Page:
I didn’t count myself as a feminist then. Indeed, I didn’t know what it meant – I remember reading bits of news from the UK and USA of women marching, burning bras, picketing men-only pubs and clubs. These reports mystified me. What was it all about?

It wasn’t the actual act of separation from my former partner that I regard, in hindsight, as a feminist act. Leaving an unhappy marriage is not necessarily feminist, without considering the circumstances that led to it,.What counts is how it leads to a woman’s realisation of self, and the accompanying awareness of a distinct identity and place in society.

My ex-partner was prone to drunken violence. Looking back, and with what I now know of psychological disorders, he might have had untreated post-traumatic disorder that led to violent behaviour. However, at the time, few people, not even those among the medical profession in my home country, knew of or understood PTSD.

I sought counselling. My partner, of course, didn’t think there was anything wrong with him – the problem was me. He expected me to conform to the ways of his family. One of those I consulted was an old Catholic priest, a kindly man, but his advice was like a death sentence: : “You just have to bear the suffering, my dear, never mind, you will get your reward in heaven”.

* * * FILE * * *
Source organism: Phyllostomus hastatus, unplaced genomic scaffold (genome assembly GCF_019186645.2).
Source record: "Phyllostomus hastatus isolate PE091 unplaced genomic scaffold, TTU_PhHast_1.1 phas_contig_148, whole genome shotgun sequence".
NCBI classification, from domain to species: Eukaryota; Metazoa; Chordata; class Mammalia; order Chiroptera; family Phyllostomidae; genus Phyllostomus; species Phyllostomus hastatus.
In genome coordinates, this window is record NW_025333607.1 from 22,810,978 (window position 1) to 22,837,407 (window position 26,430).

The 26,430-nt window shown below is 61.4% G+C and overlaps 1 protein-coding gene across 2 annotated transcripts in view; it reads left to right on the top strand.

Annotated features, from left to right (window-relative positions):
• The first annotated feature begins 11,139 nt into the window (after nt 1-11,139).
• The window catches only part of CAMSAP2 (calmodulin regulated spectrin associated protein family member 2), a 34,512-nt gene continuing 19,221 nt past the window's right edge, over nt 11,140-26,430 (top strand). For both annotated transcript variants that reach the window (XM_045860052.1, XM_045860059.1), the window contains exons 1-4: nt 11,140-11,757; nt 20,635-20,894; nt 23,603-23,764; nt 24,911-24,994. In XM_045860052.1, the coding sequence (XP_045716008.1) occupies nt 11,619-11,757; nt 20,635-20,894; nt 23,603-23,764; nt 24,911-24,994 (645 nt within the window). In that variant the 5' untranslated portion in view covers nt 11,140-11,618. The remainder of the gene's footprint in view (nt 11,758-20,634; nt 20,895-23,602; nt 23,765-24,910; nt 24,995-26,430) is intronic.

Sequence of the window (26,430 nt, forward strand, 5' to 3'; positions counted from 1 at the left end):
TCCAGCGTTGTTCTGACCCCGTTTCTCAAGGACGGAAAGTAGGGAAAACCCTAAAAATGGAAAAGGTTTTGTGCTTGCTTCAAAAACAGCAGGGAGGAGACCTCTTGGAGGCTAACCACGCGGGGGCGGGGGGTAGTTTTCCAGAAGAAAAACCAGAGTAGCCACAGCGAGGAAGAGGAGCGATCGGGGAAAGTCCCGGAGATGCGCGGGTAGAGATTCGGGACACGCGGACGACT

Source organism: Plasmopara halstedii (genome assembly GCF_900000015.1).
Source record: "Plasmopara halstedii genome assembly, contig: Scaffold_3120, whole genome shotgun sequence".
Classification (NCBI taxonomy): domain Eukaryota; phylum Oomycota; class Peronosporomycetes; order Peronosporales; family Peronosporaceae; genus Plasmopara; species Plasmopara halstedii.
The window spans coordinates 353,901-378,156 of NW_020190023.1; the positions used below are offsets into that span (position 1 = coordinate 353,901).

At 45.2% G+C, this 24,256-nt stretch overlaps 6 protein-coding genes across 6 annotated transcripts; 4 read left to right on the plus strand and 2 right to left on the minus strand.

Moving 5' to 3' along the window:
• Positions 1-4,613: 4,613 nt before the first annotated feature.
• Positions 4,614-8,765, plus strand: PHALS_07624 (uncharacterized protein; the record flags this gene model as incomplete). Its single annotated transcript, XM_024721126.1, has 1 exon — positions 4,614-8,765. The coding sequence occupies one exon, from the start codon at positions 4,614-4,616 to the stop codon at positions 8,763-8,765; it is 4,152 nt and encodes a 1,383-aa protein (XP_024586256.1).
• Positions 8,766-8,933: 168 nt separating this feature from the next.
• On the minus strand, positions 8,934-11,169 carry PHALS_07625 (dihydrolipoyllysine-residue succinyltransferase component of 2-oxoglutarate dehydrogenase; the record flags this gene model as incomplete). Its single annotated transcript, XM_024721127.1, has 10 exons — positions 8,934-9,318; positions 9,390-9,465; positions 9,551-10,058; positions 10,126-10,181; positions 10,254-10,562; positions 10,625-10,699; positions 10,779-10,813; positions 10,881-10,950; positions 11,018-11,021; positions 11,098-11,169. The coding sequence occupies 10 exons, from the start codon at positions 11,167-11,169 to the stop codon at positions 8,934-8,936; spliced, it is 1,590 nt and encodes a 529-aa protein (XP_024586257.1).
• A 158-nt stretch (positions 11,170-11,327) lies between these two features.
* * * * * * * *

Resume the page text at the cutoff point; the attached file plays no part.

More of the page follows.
I resisted that advice after much soul-searching; I decided to leave when I realised that staying could end with premature death (never mind the heavenly reward), either from mental illness and suicide, or from any future DV episode. I was not fearful for the children staying with their father because he was never violent towards the kids, and his parents and sisters were living in the same premises.

Even though I felt free at last from fear and violence, I was still beset by guilt, shame and self-doubt, especially about leaving my children. Family and friends, even though they knew of the violence, thought it was wicked of me to leave. I should have just stayed, ‘for the sake of the children’.